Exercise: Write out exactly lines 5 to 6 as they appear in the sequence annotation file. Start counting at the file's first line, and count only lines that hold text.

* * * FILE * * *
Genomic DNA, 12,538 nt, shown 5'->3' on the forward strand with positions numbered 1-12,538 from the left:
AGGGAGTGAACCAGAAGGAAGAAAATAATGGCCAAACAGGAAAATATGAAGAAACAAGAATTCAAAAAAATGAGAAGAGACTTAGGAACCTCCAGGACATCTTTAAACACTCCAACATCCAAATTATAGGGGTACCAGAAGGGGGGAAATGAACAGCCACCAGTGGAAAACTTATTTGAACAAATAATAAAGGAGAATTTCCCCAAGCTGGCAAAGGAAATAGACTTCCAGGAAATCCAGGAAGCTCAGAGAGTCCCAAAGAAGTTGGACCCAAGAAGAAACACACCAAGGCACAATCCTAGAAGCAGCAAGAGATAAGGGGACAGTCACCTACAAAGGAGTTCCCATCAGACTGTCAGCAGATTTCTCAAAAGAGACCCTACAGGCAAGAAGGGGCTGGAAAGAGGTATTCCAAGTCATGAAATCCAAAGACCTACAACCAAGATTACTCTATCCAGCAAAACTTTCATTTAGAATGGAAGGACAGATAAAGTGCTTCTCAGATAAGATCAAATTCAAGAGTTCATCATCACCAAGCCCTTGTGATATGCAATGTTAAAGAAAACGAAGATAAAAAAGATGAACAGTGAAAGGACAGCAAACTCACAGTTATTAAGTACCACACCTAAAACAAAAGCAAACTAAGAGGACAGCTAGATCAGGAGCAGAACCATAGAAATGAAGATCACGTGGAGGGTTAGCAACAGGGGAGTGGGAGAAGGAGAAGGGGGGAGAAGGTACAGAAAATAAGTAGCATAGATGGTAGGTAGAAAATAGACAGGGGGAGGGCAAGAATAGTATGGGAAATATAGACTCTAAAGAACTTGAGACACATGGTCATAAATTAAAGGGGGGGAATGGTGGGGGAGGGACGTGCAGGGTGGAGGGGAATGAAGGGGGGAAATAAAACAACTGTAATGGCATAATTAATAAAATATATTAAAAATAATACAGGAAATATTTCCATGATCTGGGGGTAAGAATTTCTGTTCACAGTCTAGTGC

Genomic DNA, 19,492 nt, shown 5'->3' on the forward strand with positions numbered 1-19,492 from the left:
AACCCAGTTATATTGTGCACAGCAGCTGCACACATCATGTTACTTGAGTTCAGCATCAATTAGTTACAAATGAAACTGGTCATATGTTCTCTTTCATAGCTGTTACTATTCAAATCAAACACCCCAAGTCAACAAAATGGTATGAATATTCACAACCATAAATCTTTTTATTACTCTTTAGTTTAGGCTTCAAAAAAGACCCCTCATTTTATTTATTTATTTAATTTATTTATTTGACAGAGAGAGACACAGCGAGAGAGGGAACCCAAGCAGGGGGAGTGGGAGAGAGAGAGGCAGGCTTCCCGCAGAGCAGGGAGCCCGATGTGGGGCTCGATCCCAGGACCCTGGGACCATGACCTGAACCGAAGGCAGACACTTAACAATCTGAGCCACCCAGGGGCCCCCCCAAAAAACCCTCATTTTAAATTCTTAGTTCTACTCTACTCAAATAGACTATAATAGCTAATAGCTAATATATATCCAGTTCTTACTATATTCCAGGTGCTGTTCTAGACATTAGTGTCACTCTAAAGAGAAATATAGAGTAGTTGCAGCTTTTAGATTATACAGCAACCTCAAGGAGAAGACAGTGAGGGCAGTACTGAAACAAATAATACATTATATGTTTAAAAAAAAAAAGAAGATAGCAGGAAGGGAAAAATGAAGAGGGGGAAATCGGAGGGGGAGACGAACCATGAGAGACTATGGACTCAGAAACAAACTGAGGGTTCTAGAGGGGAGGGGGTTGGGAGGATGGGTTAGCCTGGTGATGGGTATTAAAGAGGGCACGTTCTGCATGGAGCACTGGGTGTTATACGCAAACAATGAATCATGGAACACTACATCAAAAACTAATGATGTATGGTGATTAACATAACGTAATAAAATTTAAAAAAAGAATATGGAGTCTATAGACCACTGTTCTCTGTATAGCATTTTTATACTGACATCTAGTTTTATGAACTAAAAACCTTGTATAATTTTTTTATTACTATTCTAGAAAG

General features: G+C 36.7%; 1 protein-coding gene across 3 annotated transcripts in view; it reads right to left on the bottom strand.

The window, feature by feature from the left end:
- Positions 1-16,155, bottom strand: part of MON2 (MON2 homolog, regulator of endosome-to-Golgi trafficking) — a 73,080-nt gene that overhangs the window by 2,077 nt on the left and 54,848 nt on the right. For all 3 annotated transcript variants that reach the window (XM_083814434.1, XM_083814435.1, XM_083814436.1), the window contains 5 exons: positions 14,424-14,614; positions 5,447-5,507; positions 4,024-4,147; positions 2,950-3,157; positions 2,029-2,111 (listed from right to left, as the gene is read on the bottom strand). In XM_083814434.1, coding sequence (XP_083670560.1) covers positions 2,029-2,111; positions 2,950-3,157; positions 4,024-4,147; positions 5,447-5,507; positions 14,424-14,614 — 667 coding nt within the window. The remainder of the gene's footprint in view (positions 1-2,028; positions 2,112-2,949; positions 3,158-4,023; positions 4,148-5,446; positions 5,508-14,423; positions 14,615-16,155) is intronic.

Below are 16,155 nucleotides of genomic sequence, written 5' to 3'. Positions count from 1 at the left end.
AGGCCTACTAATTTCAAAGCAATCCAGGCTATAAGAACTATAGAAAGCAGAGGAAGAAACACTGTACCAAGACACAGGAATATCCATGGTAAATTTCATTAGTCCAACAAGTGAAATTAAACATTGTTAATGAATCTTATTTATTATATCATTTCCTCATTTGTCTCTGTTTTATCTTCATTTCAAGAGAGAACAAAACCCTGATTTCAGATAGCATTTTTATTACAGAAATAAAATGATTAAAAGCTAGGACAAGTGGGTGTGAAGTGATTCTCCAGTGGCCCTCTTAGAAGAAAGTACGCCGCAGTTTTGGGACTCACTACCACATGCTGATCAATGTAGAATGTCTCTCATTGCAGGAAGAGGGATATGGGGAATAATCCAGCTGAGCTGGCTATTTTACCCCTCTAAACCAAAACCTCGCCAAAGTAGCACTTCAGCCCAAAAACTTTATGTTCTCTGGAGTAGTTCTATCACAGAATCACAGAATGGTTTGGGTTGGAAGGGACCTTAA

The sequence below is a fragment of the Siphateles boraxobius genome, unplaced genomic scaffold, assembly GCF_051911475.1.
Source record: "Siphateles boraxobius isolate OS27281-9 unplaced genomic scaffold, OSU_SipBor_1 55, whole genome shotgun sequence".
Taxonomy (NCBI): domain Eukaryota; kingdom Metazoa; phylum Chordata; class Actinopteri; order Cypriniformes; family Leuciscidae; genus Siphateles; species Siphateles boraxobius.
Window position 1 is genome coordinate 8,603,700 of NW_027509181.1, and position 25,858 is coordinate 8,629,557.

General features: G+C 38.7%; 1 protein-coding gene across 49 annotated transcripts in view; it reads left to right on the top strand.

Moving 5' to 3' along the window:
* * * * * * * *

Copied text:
General features: G+C 36.7%; 1 protein-coding gene across 3 annotated transcripts in view; it reads right to left on the bottom strand.

The window, feature by feature from the left end: